The UK Government has been accused of trying too hard to avoid upsetting the Germans by making sure the centenary of World War I is not too triumphalist or patriotic, reports the Daily Telegraph.
The newspaper reports that Eric Pickles, the Communities Secretary, has defended the Government’s position, arguing it would be terrible if events were to cause tensions between European countries.
‘It would be a tremendous tragedy if this just became an anti-German, anti-Turkish festival,’ he said.
‘Equally, it would be a tragedy if we forgot what happened, if we forgot why we fought, if we forgot we won.’
Pickles’ comments came after Maria Miller, the Culture Secretary, said the Government will maintain a neutral stance about who was to blame for the conflict.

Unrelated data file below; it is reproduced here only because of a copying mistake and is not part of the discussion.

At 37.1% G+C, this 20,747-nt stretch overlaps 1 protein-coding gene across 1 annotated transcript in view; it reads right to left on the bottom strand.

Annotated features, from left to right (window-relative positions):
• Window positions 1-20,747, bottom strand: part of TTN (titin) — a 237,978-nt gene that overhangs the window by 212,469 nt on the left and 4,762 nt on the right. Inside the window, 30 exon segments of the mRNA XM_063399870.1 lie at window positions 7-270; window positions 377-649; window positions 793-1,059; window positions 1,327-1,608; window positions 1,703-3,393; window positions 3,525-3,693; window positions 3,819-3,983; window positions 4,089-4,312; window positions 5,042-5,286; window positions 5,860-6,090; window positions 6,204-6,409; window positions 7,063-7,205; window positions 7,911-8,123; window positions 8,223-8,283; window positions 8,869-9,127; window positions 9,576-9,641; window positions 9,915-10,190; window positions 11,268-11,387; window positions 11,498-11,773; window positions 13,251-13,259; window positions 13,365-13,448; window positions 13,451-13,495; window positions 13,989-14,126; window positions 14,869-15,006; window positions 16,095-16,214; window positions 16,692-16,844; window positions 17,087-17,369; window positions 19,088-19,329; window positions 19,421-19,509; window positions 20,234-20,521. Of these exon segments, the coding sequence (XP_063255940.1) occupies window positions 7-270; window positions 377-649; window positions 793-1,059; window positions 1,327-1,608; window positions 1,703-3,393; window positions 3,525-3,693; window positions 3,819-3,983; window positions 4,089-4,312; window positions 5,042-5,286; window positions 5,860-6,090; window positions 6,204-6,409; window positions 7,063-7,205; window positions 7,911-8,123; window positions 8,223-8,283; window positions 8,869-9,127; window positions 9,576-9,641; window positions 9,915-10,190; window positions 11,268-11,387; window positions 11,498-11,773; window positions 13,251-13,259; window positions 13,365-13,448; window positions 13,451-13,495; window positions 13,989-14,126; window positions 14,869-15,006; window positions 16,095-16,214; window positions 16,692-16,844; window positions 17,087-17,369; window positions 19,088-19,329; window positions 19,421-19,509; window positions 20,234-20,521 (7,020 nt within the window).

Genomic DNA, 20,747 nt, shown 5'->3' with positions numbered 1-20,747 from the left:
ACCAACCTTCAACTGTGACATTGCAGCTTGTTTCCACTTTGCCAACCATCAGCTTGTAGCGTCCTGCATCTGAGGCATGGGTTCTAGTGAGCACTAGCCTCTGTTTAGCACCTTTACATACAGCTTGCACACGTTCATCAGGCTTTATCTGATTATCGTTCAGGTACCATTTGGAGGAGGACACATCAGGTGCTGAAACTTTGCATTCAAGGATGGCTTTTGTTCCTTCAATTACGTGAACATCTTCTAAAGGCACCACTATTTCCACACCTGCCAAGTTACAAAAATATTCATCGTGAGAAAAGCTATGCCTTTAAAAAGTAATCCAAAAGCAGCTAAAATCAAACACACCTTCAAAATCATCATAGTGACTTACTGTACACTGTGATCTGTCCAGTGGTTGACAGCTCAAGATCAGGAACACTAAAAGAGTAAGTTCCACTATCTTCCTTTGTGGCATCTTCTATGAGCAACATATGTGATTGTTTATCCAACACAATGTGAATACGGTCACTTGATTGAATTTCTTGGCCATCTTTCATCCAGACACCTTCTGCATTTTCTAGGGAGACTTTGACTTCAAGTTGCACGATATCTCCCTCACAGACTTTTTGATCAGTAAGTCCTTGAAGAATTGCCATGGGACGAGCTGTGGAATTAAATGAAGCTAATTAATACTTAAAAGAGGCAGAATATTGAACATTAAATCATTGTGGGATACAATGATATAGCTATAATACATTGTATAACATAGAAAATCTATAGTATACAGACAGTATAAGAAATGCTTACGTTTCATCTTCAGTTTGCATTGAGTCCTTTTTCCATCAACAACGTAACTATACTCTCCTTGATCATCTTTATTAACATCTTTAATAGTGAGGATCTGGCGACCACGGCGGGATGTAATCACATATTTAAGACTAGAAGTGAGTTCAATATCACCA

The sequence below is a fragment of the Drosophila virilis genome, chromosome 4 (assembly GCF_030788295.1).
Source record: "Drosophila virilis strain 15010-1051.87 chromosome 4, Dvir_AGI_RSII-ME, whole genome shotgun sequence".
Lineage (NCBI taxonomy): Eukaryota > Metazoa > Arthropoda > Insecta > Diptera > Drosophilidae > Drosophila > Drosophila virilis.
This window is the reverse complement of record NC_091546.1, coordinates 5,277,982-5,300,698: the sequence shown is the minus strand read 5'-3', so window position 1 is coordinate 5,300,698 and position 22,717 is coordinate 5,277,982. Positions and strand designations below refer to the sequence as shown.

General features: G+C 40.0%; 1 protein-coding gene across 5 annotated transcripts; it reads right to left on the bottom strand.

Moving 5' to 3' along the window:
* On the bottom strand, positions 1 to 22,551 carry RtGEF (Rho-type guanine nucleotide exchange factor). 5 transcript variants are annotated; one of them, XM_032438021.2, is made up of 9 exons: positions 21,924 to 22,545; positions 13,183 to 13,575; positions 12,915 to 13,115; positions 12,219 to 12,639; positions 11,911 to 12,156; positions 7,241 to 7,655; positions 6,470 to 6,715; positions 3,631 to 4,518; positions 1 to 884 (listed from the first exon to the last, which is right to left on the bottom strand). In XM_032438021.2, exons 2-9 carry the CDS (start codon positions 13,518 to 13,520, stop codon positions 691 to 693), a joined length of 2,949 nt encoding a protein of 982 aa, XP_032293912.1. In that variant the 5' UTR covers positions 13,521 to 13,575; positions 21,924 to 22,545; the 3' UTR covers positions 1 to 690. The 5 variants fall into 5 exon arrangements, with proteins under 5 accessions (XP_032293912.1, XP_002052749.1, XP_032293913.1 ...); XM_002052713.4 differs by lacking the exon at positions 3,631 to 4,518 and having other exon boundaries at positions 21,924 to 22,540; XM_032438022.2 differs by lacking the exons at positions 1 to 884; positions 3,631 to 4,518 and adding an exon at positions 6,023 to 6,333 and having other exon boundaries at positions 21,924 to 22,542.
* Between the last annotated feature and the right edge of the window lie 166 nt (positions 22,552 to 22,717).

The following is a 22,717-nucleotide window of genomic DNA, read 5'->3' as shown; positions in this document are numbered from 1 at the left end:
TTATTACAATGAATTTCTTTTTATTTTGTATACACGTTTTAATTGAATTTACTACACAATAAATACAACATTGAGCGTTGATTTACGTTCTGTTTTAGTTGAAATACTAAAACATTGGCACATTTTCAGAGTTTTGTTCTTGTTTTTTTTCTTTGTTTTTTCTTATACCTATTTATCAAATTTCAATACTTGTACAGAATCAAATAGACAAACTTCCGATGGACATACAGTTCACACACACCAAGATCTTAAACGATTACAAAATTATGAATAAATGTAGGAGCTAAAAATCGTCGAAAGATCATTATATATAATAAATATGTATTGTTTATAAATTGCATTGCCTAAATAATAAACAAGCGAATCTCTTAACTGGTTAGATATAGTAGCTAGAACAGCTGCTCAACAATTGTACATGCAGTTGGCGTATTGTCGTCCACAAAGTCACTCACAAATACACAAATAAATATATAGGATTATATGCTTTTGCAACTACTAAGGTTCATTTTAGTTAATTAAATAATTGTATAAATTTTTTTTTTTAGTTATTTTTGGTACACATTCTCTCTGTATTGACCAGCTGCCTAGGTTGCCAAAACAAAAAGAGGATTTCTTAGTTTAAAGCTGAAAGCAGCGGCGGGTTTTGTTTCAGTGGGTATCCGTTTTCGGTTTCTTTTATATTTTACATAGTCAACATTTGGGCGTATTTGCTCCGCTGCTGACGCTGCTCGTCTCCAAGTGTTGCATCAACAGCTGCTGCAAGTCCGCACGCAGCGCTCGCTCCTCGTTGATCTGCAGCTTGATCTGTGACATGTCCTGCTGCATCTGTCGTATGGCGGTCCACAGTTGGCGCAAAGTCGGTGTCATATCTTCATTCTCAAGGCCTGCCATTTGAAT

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Goodness gracious me! I thought I may sympathise with Eric Pickles. I have a similar dilemma about recording the success of a Battalion on 1st July 1916 and then recording the survival of my grandad.
Nevertheless, we should not shy away from commemorating the successes and losses of the War, just because we were on the winning side. Equally, I have reported the losses of the 17th Manchesters and other Battalions alongside the joy that Grandad survived to tell the tale.
I believe the Germans and her former allies will have enough respect for the men we wish to commemorate to support sensible commemorations that will inevitably consider losses on the German side.
I have readily accepted the commemoration of a German soldier. He was a volunteer soldier fighting for his country that’s good enough for me and enough for Mr Pickles to reflect upon for the German’s perception.
Perhaps I don’t sympathise with Eric P after all….